Nico: I love this question because I think every musician I've ever spoken to has a plethora of what I call “graveyard riffs” - It's just the stuff you somehow weren't able to fit into whatever you're currently working on. Beyond pulling from one or two musical ideas that didn't fit onto previous records, these guys were bringing in musical ideas that they were inspired to make after becoming full time members of the band and coming on board. So not only were we able to pull from both groups of old rifts that never made it, but they were also bringing in music that they genuinely felt would fit the music that they had never written before, so it's a little bit of both. But Alex, being primarily a bass player these days, doesn't really work on his compositional skill set on a guitar. He just brings whatever inspires him on guitar, and that kind of makes it fresh for us.

Are you yourself professionally musically trained?

Nico: No way! I took some composition courses in college about ten years ago, but that's it.

So talk to me about that, because for me what I hear in your music is an incredible amount of depth & complexity to it. It blows me away a bit how you can put all those pieces together without a baseline in formal music theory or composition education. So how do you build the blocks and how do you map it out? What's that first anchor or hook that everything gets formed around?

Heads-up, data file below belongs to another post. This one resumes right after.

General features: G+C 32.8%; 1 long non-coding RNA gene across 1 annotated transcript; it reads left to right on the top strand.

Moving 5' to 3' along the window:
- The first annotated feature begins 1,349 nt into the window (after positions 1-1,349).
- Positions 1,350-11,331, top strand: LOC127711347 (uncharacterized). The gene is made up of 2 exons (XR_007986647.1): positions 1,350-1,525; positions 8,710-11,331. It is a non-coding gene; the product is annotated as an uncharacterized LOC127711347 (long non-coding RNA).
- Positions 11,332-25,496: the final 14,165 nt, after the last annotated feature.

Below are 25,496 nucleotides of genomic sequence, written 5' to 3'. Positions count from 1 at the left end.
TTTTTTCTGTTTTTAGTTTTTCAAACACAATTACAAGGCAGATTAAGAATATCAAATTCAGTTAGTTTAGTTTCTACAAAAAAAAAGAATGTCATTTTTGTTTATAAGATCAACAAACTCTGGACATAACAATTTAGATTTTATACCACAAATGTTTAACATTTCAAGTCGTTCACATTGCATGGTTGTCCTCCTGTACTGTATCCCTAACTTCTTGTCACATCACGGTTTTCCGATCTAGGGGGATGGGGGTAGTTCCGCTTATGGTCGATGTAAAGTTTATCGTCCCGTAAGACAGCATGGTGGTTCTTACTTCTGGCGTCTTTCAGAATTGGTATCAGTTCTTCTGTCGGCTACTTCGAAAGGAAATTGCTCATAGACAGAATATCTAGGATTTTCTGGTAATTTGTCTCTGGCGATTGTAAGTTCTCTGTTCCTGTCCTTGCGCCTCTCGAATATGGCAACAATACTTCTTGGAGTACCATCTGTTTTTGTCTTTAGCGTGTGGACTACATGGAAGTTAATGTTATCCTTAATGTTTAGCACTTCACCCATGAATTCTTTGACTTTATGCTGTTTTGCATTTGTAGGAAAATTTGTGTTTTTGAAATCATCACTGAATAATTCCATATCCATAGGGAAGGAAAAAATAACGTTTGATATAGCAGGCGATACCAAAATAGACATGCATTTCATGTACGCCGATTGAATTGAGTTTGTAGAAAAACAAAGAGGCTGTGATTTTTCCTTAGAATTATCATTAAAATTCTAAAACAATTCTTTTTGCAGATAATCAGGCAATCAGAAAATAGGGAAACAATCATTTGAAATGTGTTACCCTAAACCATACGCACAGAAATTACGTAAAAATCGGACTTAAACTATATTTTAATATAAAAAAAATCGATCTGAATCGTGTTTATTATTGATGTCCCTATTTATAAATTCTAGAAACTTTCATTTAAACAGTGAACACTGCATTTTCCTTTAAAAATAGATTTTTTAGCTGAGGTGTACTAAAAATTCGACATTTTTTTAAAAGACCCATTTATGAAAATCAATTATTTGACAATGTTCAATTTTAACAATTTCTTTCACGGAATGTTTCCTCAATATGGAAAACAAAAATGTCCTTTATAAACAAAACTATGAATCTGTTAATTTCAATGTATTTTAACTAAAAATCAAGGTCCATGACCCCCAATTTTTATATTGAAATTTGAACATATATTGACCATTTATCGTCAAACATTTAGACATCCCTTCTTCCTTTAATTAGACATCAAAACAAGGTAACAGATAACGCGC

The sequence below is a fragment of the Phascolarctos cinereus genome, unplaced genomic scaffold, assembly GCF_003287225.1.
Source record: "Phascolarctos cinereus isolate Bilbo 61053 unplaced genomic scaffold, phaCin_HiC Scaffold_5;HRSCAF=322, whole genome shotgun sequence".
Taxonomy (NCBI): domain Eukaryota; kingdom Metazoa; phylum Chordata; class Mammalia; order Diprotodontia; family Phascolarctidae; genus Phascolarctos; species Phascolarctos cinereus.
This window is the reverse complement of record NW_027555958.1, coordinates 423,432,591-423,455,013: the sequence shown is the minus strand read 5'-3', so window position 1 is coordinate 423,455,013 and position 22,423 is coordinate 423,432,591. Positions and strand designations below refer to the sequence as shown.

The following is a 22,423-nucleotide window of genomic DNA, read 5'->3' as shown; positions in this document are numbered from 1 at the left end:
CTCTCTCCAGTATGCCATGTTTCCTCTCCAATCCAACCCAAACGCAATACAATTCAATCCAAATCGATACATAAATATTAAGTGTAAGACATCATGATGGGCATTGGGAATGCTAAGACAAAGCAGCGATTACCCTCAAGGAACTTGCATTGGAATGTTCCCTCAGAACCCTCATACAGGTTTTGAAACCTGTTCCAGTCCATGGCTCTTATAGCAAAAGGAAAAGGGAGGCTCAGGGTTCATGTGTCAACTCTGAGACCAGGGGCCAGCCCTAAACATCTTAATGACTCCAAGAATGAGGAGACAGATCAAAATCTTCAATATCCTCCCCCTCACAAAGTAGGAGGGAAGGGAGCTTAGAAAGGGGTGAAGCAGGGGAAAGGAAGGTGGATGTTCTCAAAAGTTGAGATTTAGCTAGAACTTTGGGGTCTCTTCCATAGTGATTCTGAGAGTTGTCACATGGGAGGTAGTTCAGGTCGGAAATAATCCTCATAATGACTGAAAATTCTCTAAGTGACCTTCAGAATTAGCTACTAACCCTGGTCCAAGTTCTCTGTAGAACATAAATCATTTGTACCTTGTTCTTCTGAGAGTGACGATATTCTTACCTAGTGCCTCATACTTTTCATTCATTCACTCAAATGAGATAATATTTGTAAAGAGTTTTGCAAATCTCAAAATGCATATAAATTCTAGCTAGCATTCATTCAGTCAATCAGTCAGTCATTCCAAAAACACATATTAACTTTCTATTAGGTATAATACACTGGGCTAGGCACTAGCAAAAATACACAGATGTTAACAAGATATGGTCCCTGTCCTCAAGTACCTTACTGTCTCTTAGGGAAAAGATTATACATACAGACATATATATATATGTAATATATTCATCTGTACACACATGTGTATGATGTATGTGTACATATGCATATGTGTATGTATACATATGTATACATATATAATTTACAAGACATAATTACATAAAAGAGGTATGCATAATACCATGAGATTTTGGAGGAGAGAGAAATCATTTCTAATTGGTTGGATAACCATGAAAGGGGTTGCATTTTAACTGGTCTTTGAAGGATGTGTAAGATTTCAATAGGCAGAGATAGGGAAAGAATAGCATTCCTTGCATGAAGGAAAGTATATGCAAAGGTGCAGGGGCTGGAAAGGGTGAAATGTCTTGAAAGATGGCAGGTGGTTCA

Nico: I like this question. It's very introspective and kind of philosophical in a way. One way that I sort of approach answering this is I record myself and my process when I livestream. This whole record was recorded live on Twitch when I was livestreaming a couple of years back, and I did that for a couple of reasons. The first is that like a football team, I want to go back and review the footage. I want to see what was the impetus that helped me arrive at even bridging a concept? Oftentimes, I don't know what gets me to that "A-HA" moment? I would honestly say that compounding failure over and over again, and being okay with knowing that this might not be the end result in that moment helps allow me to make mistakes that I can then ultimately either modify or live with because oftentimes we can be too hard on ourselves. Comparatively speaking, when we look at what other bands are doing, we say, "Oh, I'm never going to be as technical as this band. I'm never going to be as melodic as this band, or all of my music sounds like a homogeneous single song because I don't know how to write outside of more than two or three keys, objectively speaking." So I think once those confines fall away and you just allow yourself to continually fail, you wind up looking at what you can produce in a more sincere fashion, and you give yourself a break. That's the only way that I can really describe how I arrived at being okay with what you find on here.

At the point of which you've got the bones of the song mapped out, you've got your key riffs in place, when do you and Mark sit down and have him start to think about his vocal lines, his vocal melodies? Are you conscious of that as you're writing the music? Is it a holistic musical vision that you have, or is it really a combination of the two parts coming together?